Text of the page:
Gaming Reviews, News, Tips and More.
We may earn a commission from links on this page

95% Of What You Knew About The Grinder Is Wrong [Updated With Exclusive Screenshots]

We may earn a commission from links on this page.

When a Wii-exclusive first-person shooter turns into an Xbox 360 game, it changes.

What was first-person and four-player co-op was a top-down four-player shooter on the 360, when Kotaku played it at Game Developer's Conference last week.


The transformation, from "weird Western" FPS to "weird Western" Gauntlet-style game was motivated by development studio High Voltage Software's desire to fill a genre gap on higher end consoles, The Grinder's lead game designer, Pat Dolan, told Kotaku last week.

Dolan described the new version of the game as a spiritual successor to High Voltage's Hunter: The Reckoning. High Voltage hasn't provided us with visuals of the new Xbox 360 game, so take a look at how one of the Hunter games from this past decade played:

[Update: High Voltage just shot Kotaku some Grinder screens. Take a look:]

This higher-end Grinder will support four-player top-down battling. In the level I played, three other gamers joined me to shoot through waves of zombies and demons. Having not played Hunter, I was thinking more of a Marvel: The Ultimate Alliance kind of game. If you do as well, you'll have the right idea. Each of the characters can perform melee attacks, but the emphasis is on gunplay, with each player using their left analog stick to move and their right stick to aim, using triggers and shoulder buttons for mostly shooting and some melee and blocking. My trenchcoat-wearing hero had a default pistol and sub machine gun, but I swapped over to the guns that limited ammo: rocket launchers and flamethrowers, and other heavy-power firearms. Collecting crystals from downed enemies upgrades the guns. Other crystals restore health.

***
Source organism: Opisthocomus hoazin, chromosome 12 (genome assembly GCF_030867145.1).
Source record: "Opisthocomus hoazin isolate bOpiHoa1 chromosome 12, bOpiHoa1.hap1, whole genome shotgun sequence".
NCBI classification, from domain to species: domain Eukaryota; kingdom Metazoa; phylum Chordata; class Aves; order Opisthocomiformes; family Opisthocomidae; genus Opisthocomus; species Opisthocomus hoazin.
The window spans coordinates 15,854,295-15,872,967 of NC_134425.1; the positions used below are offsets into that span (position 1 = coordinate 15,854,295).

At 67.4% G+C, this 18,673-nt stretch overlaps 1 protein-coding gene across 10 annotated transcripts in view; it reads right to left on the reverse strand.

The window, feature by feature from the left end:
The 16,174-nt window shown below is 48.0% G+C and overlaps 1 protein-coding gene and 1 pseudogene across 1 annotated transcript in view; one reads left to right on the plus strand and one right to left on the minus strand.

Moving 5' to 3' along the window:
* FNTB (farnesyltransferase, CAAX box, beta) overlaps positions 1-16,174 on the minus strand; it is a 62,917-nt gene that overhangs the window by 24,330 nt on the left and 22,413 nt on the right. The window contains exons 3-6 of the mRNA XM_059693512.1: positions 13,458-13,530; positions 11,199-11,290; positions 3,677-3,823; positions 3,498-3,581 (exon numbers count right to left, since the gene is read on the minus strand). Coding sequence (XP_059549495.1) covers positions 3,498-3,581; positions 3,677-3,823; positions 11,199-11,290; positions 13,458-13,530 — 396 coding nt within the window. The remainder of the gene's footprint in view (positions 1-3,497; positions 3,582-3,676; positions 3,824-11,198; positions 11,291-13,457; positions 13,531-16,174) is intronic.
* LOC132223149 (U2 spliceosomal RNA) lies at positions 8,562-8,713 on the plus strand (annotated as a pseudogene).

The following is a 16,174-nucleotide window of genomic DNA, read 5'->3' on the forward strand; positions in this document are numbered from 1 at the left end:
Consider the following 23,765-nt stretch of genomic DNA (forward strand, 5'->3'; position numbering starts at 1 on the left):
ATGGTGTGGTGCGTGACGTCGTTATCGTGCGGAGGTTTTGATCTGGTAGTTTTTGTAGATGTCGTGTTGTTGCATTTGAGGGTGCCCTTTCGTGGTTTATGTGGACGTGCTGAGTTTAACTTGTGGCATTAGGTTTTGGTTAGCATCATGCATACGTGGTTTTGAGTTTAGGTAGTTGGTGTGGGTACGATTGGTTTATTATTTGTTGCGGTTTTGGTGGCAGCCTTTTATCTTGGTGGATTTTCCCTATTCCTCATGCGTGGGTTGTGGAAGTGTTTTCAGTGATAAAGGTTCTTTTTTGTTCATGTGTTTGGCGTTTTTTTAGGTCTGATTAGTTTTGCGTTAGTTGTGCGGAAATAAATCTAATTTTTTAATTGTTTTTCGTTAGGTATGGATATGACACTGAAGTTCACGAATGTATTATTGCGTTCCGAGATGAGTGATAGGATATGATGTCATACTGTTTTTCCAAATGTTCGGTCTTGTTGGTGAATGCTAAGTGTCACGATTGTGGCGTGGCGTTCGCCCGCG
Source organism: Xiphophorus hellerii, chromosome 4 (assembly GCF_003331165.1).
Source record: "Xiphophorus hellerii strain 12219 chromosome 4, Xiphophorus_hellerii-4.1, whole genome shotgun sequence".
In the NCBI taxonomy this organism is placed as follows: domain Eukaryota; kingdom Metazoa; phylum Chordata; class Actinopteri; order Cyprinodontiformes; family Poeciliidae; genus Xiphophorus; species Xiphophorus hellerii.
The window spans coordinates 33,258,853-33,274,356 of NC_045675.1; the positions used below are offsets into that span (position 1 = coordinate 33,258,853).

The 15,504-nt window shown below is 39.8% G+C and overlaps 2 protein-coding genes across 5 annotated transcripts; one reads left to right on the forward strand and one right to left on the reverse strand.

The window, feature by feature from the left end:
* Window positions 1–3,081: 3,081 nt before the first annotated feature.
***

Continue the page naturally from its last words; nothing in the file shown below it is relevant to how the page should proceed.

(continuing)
The shift to this top-down action style of game is positive for The Grinder, in terms of producing a fun experience on the Xbox 360. I enjoyed shooting through enemies with three colleagues, landing the perfect shots in the nick of time or fleeing to the edge of the screen to regroup when the going got tough. We teamed up when we needed to and hogged the crystals when cooperation seemed less rewarding. The new Grinder experience doesn't feel deep yet, but given the planned Halloween 2011 release, there is plenty of time for High Voltage to add some wrinkles to the gameplay.

What's less assuring is the fate of the Wii game. Dolan declined to comment on the status of that version, even when I pressed him to clarify whether it is or isn't still in development. He stuck to discussing the version we could play at GDC, saying it was High Voltage's best bet to expand into developing for next-gen consoles. But given the mediocre sales of High Voltage's Wii-exclusive first-person shooter The Conduit in 2009, it's hard not to view the presentation of The Grinder in a radically different form on the 360 as a sign of shifting priorities at High Voltage. That said, the studio does have a Wii fighting game, Tournament of Legends, coming out through publisher Sega this year.